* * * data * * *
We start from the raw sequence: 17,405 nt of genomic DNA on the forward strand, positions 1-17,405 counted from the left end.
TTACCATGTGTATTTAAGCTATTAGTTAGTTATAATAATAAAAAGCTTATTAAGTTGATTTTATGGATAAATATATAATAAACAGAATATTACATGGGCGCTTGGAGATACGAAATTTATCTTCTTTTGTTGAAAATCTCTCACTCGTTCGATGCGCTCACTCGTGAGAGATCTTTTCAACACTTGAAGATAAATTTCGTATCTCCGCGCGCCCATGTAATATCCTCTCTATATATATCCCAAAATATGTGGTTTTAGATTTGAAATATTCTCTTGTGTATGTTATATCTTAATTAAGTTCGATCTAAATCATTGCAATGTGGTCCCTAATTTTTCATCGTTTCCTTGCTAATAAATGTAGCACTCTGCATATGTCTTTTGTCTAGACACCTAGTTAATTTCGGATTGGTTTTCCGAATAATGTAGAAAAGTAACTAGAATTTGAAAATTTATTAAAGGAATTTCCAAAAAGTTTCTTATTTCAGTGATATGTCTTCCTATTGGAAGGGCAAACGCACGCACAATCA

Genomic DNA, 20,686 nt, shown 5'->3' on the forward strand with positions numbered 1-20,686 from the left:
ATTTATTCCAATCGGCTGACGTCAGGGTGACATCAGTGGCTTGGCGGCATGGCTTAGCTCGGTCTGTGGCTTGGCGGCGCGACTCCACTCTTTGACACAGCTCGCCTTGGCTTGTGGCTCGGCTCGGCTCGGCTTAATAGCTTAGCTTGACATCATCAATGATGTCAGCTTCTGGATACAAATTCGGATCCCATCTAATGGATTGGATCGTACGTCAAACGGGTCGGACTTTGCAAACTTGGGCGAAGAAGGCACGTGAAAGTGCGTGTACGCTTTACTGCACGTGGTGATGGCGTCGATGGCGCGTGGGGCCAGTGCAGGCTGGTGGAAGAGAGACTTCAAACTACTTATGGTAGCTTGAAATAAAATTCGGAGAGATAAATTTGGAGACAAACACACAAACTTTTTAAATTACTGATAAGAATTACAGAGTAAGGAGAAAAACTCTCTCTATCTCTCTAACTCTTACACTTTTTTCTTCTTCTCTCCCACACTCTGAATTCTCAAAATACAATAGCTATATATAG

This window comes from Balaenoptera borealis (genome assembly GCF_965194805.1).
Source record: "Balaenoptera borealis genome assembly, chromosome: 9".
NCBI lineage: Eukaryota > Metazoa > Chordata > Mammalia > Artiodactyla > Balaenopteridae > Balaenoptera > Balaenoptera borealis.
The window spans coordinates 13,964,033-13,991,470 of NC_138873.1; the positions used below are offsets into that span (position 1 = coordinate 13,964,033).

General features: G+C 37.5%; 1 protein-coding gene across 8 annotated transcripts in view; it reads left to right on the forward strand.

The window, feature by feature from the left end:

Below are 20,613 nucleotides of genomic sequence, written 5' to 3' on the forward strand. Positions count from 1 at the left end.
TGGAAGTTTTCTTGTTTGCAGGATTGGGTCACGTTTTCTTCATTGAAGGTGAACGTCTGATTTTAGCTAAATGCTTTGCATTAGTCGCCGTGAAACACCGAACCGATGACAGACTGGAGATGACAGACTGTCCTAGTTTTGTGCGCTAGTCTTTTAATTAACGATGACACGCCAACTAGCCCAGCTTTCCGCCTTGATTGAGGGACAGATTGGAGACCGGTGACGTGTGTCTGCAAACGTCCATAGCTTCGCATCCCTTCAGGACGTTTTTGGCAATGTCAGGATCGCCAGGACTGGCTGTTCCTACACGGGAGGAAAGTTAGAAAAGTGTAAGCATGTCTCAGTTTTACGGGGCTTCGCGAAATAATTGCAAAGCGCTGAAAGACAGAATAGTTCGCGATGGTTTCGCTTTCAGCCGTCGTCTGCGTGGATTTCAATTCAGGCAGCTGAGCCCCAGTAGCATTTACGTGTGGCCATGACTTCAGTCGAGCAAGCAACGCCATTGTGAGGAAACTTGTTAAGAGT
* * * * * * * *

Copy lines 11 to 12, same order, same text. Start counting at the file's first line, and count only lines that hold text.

Below are 20,613 nucleotides of genomic sequence, written 5' to 3' on the forward strand. Positions count from 1 at the left end.
TGGAAGTTTTCTTGTTTGCAGGATTGGGTCACGTTTTCTTCATTGAAGGTGAACGTCTGATTTTAGCTAAATGCTTTGCATTAGTCGCCGTGAAACACCGAACCGATGACAGACTGGAGATGACAGACTGTCCTAGTTTTGTGCGCTAGTCTTTTAATTAACGATGACACGCCAACTAGCCCAGCTTTCCGCCTTGATTGAGGGACAGATTGGAGACCGGTGACGTGTGTCTGCAAACGTCCATAGCTTCGCATCCCTTCAGGACGTTTTTGGCAATGTCAGGATCGCCAGGACTGGCTGTTCCTACACGGGAGGAAAGTTAGAAAAGTGTAAGCATGTCTCAGTTTTACGGGGCTTCGCGAAATAATTGCAAAGCGCTGAAAGACAGAATAGTTCGCGATGGTTTCGCTTTCAGCCGTCGTCTGCGTGGATTTCAATTCAGGCAGCTGAGCCCCAGTAGCATTTACGTGTGGCCATGACTTCAGTCGAGCAAGCAACGCCATTGTGAGGAAACTTGTTAAGAGT